Title

Profiling social cognition in premanifest Huntington's disease

Document Type

Journal Article

Publication Title

Journal of the International Neuropsychological Society

Volume

28

Issue

3

First Page

pp. 217

Last Page

pp. 229

Publisher

Cambridge University Press

School

School of Medical and Health Sciences / Exercise Medicine Research Institute

RAS ID

36026

Funders

Lotterywest

Comments

Turner, K., Bartlett, D., Grainger, S. A., Eddy, C., Reyes, A., Kordsachia, C., ... Cruickshank, T. (2022). Profiling social cognition in premanifest Huntington's disease. Journal of the International Neuropsychological Society, vol. 28, no. 3, pp.217-229.

https://doi.org/10.1017/S1355617721000357

Abstract

Objective: Discrepancies exist in reports of social cognition deficits in individuals with premanifest Huntington's disease (HD); however, the reason for this variability has not been investigated. The aims of this study were to (1) evaluate group- and individual-level social cognitive performance and (2) examine intra-individual variability (dispersion) across social cognitive domains in individuals with premanifest HD. Method: Theory of mind (ToM), social perception, empathy, and social connectedness were evaluated in 35 individuals with premanifest HD and 29 healthy controls. Cut-off values beneath the median and 1.5 × the interquartile range below the 25th percentile (P25 - 1.5 × IQR) of healthy controls for each variable were established for a profiling method. Dispersion between social cognitive domains was also calculated. Results: Compared to healthy controls, individuals with premanifest HD performed worse on all social cognitive domains except empathy. Application of the profiling method revealed a large proportion of people with premanifest HD fell below healthy control median values across ToM ( > 80%), social perception ( > 57%), empathy ( > 54%), and social behaviour ( > 40%), with a percentage of these individuals displaying more pronounced impairments in empathy (20%) and ToM (22%). Social cognition dispersion did not differ between groups. No significant correlations were found between social cognitive domains and mood, sleep, and neurocognitive outcomes. Conclusions: Significant group-level social cognition deficits were observed in the premanifest HD cohort. However, our profiling method showed that only a small percentage of these individuals experienced marked difficulties in social cognition, indicating the importance of individual-level assessments, particularly regarding future personalised treatments.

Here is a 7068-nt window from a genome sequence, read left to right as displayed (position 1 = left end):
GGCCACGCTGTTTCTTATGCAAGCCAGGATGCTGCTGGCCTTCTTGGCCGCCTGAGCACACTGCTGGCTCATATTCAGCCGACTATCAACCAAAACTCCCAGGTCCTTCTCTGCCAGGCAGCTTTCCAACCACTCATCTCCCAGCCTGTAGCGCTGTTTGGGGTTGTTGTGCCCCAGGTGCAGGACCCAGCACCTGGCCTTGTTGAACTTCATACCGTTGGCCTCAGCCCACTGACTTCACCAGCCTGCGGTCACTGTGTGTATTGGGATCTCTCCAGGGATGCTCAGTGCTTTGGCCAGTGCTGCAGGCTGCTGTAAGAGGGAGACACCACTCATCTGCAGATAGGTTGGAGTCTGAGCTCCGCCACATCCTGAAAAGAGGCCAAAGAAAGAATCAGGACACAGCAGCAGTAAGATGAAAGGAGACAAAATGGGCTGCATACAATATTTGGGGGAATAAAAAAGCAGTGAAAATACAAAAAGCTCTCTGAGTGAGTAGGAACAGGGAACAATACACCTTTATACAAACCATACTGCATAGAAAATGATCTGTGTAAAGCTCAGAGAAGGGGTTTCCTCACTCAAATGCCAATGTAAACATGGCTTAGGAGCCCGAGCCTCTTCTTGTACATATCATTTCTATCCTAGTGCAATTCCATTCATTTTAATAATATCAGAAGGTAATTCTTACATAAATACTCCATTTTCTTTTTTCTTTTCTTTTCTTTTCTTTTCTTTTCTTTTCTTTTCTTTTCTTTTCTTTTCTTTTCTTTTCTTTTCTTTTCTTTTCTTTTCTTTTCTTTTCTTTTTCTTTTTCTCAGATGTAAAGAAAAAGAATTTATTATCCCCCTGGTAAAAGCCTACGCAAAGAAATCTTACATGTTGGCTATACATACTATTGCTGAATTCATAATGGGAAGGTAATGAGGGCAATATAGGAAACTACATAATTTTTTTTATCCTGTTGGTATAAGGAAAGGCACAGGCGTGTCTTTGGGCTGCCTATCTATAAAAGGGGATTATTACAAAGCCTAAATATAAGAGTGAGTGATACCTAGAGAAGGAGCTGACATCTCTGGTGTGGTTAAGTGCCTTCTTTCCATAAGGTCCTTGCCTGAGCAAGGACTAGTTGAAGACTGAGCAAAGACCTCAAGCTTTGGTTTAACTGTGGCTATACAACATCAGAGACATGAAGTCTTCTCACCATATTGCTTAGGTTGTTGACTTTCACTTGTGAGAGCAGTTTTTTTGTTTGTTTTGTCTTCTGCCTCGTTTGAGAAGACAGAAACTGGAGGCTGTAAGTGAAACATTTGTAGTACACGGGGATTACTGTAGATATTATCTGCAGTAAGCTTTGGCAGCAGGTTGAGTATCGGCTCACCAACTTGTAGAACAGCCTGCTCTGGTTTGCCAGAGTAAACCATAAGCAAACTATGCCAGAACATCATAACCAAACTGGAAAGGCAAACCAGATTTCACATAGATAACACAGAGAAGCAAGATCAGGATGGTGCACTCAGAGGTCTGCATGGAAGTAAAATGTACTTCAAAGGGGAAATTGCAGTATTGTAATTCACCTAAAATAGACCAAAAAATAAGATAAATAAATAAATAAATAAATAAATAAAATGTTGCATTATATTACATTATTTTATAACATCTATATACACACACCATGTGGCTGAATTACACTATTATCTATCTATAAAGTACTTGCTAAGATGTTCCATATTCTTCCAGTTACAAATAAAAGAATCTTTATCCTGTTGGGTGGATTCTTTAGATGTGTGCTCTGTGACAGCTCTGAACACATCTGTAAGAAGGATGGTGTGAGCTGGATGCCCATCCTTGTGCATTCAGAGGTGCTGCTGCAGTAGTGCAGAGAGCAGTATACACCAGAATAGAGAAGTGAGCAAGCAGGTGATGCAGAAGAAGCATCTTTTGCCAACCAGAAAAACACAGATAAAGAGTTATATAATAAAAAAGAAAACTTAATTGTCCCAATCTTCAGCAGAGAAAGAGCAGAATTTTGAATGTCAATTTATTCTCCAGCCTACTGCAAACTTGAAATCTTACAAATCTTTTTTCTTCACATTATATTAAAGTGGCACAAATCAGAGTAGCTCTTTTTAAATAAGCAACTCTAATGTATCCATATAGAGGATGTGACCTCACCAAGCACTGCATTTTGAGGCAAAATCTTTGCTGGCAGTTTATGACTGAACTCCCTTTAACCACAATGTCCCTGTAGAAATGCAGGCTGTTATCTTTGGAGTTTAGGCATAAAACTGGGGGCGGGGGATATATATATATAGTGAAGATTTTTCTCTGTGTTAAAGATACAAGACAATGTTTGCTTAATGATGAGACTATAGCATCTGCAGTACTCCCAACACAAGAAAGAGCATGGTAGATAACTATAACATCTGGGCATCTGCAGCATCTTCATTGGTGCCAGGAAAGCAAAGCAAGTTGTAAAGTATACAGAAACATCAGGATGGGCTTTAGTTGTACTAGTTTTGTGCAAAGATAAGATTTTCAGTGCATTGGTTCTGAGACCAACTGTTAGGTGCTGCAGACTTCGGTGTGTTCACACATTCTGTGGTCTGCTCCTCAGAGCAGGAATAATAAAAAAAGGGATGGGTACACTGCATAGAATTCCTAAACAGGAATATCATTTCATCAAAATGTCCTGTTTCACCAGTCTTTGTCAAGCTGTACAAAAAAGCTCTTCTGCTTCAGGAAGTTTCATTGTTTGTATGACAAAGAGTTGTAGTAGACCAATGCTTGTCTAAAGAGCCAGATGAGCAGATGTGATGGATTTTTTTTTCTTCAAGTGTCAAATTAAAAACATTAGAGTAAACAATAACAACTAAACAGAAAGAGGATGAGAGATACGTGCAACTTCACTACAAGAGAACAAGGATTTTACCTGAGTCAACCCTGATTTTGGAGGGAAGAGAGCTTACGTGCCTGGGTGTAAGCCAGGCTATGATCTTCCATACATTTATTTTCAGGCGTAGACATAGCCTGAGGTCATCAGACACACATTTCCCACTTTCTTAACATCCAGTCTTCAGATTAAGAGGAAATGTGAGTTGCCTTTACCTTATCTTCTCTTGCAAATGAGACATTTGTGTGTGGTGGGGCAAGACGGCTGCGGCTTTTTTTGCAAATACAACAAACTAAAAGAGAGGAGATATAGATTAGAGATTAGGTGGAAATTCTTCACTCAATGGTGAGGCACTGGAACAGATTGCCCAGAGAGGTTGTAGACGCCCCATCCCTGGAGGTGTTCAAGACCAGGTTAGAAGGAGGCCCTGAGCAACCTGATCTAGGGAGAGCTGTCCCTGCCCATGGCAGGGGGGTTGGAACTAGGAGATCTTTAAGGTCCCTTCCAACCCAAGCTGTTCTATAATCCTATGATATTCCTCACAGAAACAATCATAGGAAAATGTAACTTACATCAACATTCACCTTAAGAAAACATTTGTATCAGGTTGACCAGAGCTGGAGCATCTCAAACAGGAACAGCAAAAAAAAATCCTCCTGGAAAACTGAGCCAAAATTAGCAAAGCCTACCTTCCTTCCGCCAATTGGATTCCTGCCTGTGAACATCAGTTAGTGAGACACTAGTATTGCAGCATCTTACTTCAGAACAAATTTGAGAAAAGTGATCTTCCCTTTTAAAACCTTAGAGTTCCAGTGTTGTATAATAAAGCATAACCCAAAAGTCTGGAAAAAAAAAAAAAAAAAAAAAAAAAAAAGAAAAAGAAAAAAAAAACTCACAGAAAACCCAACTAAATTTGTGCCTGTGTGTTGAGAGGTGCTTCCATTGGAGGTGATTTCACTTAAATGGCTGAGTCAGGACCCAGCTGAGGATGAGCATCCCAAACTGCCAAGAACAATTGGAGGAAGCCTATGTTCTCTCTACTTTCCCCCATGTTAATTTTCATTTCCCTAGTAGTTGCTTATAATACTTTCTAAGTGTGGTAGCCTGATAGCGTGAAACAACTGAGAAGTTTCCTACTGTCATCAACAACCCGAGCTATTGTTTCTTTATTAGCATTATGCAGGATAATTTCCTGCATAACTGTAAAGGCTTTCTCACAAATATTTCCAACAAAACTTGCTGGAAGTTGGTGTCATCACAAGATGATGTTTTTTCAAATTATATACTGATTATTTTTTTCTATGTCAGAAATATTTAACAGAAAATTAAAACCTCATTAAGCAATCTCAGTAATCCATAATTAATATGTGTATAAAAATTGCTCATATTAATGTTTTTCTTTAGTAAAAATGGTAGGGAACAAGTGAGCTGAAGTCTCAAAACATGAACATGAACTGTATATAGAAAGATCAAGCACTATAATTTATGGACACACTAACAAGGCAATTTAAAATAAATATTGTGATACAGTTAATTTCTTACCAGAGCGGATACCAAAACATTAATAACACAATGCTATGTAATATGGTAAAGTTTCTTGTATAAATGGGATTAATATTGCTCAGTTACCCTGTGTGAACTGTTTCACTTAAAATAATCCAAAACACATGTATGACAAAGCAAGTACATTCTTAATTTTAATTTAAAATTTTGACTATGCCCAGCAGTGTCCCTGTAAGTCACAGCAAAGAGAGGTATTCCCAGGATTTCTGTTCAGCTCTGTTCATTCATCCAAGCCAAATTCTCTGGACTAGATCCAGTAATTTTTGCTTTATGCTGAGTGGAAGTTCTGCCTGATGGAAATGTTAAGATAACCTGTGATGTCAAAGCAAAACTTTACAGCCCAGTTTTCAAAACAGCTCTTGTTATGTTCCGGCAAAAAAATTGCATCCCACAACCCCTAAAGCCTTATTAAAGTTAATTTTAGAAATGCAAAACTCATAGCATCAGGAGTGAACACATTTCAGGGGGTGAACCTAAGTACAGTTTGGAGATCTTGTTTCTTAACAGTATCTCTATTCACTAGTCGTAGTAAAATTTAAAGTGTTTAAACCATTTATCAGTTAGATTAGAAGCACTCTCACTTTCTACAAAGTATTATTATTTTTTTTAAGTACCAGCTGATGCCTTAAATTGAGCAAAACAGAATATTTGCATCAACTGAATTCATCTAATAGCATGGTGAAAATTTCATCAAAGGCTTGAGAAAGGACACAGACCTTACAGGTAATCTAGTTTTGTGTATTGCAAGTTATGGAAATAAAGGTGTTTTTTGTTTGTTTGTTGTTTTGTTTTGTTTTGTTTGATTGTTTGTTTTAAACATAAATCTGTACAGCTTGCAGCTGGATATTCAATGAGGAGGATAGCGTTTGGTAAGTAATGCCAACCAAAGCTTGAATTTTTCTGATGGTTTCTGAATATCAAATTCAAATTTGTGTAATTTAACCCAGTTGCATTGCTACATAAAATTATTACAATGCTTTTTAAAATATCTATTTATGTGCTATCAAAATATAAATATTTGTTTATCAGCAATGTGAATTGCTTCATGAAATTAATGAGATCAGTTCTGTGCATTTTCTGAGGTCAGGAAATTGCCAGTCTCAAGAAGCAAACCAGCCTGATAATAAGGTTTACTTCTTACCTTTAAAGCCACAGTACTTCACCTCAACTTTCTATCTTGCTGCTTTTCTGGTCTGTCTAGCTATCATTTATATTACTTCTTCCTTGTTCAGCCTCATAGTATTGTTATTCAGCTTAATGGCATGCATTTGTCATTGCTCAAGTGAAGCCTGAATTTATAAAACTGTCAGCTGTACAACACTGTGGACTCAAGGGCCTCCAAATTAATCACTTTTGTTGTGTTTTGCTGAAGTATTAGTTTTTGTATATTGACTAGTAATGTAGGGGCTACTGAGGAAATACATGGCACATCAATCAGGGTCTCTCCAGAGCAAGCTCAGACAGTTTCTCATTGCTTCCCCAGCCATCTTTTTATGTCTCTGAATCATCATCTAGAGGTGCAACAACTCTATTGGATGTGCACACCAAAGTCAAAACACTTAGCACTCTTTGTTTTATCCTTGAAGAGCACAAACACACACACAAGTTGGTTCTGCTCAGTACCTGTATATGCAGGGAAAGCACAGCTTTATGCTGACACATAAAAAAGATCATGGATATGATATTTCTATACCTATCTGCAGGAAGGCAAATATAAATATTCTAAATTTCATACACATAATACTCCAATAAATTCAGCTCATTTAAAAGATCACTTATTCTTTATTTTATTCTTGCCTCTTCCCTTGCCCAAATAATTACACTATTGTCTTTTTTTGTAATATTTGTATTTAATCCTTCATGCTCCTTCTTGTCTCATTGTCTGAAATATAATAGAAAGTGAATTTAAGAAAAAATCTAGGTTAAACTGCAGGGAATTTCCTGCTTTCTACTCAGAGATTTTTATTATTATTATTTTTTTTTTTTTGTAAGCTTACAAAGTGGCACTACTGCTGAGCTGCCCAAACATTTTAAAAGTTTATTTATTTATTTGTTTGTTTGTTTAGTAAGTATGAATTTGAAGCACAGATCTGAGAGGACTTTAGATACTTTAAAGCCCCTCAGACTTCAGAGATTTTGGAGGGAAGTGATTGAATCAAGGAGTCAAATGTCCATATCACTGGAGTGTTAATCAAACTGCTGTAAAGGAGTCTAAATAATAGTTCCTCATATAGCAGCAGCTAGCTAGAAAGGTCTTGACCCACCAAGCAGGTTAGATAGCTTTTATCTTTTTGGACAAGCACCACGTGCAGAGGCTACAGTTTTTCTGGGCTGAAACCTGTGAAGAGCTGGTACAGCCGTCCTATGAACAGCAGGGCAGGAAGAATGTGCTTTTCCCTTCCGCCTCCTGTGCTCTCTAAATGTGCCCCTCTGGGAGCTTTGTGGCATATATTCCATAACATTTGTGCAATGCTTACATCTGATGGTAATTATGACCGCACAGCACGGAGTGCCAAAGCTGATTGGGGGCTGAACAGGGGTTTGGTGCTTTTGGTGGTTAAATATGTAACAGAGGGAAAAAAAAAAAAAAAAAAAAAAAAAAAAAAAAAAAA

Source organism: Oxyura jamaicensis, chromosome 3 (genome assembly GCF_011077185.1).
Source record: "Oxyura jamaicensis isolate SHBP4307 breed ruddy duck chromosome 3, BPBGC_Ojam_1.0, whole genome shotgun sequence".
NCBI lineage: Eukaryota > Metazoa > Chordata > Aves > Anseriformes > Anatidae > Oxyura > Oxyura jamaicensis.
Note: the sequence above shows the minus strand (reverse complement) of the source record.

DOI

10.1017/S1355617721000357

Access Rights

subscription content

Research Themes

Health

Priority Areas

Neuroscience and neurorehabilitation

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